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Frequency of solar eclipses

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World Map of Total and Annular Eclipses of the Sun, 2001-2040
Photo: Adapted from F. Espenak, NASA/GSFC

Solar eclipses are arguably the most impressive astronomical phenomena one can observe. But how often do they occur?

Between two and five solar eclipses happen each year somewhere on Earth. Whereas partial eclipses can be observed from a wide geographical area, total or annular eclipses can only be seen from a narrow strip on the surface of the Earth. For a given place, total or annular solar eclipses are therefore quite rare; and to witness such an eclipse, one usually must travel to a location where the event is visible.

Total eclipses of the sun, the most spectacular kind, happen on average every 375 years for a given location. But this being an average, some locations will be more favoured than others. For example, the last total solar eclipse visible from Montreal occurred on August 31, 1932, and the next one will happen on April 8, 2024, with only 91 years separating the two events. At the other end of the spectrum, the citizens of Regina, Sask., really don’t fare as well: we must rewind the clock all the way back to the year 55 B.C. to find the last total solar eclipse visible from there, and the next one isn’t due to happen until the year 2153 — a whopping 2207 years later!

The total solar eclipse of August 21, 2017 is the first of its kind to be visible from North America in the 21st century. The last total eclipse visible from the North American continent happened on February 26, 1979: The inhabitants of southern Saskatchewan and Manitoba, northwestern Ontario, and far northern Quebec were able to see this event.

Some may recall the eclipse of July 10, 1972, which crossed the Gaspé Peninsula, or the eclipse of August 20, 1963, which was visible from the Mauricie region. If you had the chance to witness either one of these eclipses, there’s no doubt that you keep imperishable memories of the event.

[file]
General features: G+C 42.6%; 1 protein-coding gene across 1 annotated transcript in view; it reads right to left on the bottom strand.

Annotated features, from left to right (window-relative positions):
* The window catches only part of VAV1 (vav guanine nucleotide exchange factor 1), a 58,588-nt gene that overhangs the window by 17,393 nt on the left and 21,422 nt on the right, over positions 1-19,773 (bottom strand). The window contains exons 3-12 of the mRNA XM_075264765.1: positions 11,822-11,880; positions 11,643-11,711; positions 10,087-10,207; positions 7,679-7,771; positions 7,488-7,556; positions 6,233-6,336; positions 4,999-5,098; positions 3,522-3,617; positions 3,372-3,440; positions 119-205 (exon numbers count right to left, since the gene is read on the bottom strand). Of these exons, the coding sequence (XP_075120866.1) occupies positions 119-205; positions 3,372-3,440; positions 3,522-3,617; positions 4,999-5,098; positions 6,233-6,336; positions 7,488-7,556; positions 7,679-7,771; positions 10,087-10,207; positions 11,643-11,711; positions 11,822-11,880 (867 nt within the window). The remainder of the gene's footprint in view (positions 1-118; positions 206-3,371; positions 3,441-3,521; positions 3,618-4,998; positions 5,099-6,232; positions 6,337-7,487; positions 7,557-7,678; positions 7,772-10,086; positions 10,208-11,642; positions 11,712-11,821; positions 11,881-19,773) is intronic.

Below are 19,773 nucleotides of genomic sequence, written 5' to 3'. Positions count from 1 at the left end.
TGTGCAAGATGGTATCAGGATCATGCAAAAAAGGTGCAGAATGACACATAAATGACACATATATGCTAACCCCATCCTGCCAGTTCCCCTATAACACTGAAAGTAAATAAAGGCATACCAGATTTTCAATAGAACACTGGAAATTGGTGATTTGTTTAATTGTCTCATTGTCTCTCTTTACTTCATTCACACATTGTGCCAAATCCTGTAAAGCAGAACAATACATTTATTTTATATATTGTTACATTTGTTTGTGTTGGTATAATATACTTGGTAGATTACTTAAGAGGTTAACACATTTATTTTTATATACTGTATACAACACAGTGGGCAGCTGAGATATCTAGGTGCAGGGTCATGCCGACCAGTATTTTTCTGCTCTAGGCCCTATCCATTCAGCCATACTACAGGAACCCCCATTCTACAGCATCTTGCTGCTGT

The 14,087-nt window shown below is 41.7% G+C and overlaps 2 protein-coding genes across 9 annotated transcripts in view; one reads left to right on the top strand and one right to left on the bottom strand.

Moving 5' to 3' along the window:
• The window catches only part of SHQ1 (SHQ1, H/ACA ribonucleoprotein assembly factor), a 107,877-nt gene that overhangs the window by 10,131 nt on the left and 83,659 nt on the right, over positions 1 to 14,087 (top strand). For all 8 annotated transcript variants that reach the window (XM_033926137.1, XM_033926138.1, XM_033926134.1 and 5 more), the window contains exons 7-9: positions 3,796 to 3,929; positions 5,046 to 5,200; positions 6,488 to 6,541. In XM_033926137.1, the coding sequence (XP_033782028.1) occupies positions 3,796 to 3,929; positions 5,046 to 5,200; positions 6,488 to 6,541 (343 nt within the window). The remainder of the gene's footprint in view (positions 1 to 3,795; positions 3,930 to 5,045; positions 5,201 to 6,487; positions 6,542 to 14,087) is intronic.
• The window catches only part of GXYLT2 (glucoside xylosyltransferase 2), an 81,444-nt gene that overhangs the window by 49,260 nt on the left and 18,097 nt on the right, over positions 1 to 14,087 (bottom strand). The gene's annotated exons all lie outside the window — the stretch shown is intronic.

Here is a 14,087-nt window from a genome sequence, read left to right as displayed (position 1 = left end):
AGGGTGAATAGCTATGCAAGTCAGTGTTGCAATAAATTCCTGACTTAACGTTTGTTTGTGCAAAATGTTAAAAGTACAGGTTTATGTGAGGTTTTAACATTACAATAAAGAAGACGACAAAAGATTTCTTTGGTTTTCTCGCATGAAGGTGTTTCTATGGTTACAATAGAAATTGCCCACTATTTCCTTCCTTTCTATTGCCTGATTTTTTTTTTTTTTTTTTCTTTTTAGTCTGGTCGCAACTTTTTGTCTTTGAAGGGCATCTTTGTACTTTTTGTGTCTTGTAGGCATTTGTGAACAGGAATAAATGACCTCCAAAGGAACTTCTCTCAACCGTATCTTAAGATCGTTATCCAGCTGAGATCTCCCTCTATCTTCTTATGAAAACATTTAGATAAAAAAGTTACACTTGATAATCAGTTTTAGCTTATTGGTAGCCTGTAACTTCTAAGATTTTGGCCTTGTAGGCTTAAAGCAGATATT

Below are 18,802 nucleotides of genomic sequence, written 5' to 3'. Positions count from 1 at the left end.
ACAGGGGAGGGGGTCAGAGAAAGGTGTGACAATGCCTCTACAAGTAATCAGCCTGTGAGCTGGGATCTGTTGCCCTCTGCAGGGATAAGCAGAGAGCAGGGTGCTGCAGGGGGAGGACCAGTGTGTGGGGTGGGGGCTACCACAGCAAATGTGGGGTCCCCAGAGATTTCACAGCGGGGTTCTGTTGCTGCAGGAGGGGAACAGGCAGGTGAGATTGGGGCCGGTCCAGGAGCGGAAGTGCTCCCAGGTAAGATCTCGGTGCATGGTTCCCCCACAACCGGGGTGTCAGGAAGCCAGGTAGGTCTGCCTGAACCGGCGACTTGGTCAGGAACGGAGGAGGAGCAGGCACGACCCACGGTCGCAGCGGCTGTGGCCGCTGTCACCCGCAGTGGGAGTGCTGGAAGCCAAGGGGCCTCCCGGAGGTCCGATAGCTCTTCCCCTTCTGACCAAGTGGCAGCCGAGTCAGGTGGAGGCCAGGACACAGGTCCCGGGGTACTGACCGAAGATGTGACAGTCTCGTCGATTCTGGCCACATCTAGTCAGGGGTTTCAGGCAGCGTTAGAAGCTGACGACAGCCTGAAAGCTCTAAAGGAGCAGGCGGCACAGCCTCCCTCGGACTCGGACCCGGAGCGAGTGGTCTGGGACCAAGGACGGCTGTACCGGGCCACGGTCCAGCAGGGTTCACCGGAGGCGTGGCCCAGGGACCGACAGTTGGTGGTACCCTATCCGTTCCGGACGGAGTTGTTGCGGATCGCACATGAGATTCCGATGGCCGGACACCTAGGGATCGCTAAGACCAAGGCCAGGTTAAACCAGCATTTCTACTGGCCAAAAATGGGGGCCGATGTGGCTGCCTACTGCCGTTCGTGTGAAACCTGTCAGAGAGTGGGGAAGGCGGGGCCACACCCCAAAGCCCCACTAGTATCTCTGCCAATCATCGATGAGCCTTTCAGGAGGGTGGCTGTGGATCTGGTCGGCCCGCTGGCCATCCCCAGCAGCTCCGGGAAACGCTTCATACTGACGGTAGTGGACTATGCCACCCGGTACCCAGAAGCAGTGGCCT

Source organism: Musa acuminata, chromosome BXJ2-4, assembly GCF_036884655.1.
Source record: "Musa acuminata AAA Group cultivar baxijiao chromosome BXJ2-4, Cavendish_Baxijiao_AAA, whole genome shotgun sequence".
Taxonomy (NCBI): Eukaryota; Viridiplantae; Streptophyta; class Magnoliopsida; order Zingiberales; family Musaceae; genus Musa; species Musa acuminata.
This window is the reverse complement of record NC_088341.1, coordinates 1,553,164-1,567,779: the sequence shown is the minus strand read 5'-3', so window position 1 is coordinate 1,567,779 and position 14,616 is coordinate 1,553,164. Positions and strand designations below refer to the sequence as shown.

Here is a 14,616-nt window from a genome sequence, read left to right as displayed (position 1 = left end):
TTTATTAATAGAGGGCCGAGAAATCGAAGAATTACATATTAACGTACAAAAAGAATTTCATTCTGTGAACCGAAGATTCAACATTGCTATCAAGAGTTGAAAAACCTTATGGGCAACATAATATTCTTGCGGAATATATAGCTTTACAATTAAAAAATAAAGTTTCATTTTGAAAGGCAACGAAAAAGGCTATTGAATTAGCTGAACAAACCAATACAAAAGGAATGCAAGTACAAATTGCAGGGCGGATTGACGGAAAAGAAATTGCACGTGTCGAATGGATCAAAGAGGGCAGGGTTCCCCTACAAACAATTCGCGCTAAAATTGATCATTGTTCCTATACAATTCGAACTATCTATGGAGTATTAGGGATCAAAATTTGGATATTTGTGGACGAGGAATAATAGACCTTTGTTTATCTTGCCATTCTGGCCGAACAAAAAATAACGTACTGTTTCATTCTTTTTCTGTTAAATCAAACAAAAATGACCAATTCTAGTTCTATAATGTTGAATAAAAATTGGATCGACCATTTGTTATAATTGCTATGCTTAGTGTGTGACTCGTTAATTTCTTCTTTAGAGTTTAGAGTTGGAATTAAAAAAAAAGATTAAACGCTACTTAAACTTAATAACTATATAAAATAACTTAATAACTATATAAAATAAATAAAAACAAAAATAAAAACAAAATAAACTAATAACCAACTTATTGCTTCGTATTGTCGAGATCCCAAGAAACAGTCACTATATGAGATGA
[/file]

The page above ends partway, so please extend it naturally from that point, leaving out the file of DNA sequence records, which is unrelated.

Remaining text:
Eclipse chasers take note: the next total solar eclipses (after August 21, 2017) will happen on July 2, 2019, and December 14, 2020. Both will be visible from the South Pacific Ocean, Chile, and Argentina.

The following table shows the date of the last and next total solar eclipse visible from a selection of localities in Québec and elsewhere in Canada.

In Québec

Locality Last Total Eclipse Next Total Eclipse Interval
Baie-Comeau 10 July 1972 18 Sept. 2620   648 y   2 m   8 d
Chibougamau 12 May 1203 18 Sept. 2620 1417 y   4 m   6 d
Chisasibi 31 August 1932 28 June 2690   757 y   9 m 28 d
Gaspé 12 May 1203 29 Feb. 2500 1296 y 10 m 17 d
Gatineau 10 Sept. 1569 17 July 2205   635 y 10 m   7 d
Kuujjuaq 22 May 1724 26 May 2245   521 y   0 m   4 d
Montréal 31 August 1932 8 April 2024     91 y   7 m   8 d
Québec 16 May 1379 17 July 2205   826 y   2 m   1 d
Sherbrooke 31 August 1932 8 April 2024     91 y   7 m   8 d
Trois-Rivières 20 July 1963 17 July 2205   241 y 11 m 28 d

Elsewhere in Canada

Locality Last Total Eclipse Next Total Eclipse Interval
St. John’s NL 3 Feb. 1440 17 July 2205   765 y   5 m 14 d
Charlottetown PE 10 July 1972 1 May 2079   106 y   9 m 21 d
Halifax NS 7 March 1970 1 May 2079   109 y   1 m 24 d
Fredericton NB 30 Nov. 932 8 April 2024 1091 y   4 m   9 d
Ottawa ON 10 Sept. 1569 17 July 2205   635 y 10 m   7 d
Toronto ON 24 Jan. 1925 26 Oct. 2144   219 y   9 m   2 d
Winnipeg MB 26 Feb. 1979 7 June 2263   284 y   3 m 12 d
Regina SK 19 May –54 17 Oct. 2153 2207 y   4 m 28 d
Edmonton AB 17 June 1433 23 August 2044   611 y   2 m   6 d
Calgary AB 7 August 1869 23 August 2044   175 y   0 m 16 d
Yellowknife NT 28 July 1851 3 June 2554   702 y 10 m   6 d
Vancouver BC 19 June 1670 3 August 2771 1101 y   1 m 15 d
Victoria BC 17 June 1433 24 April 2563 1129 y 10 m   7 d
Whitehorse YT 7 August 1869 21 July 2354   484 y 11 m 14 d

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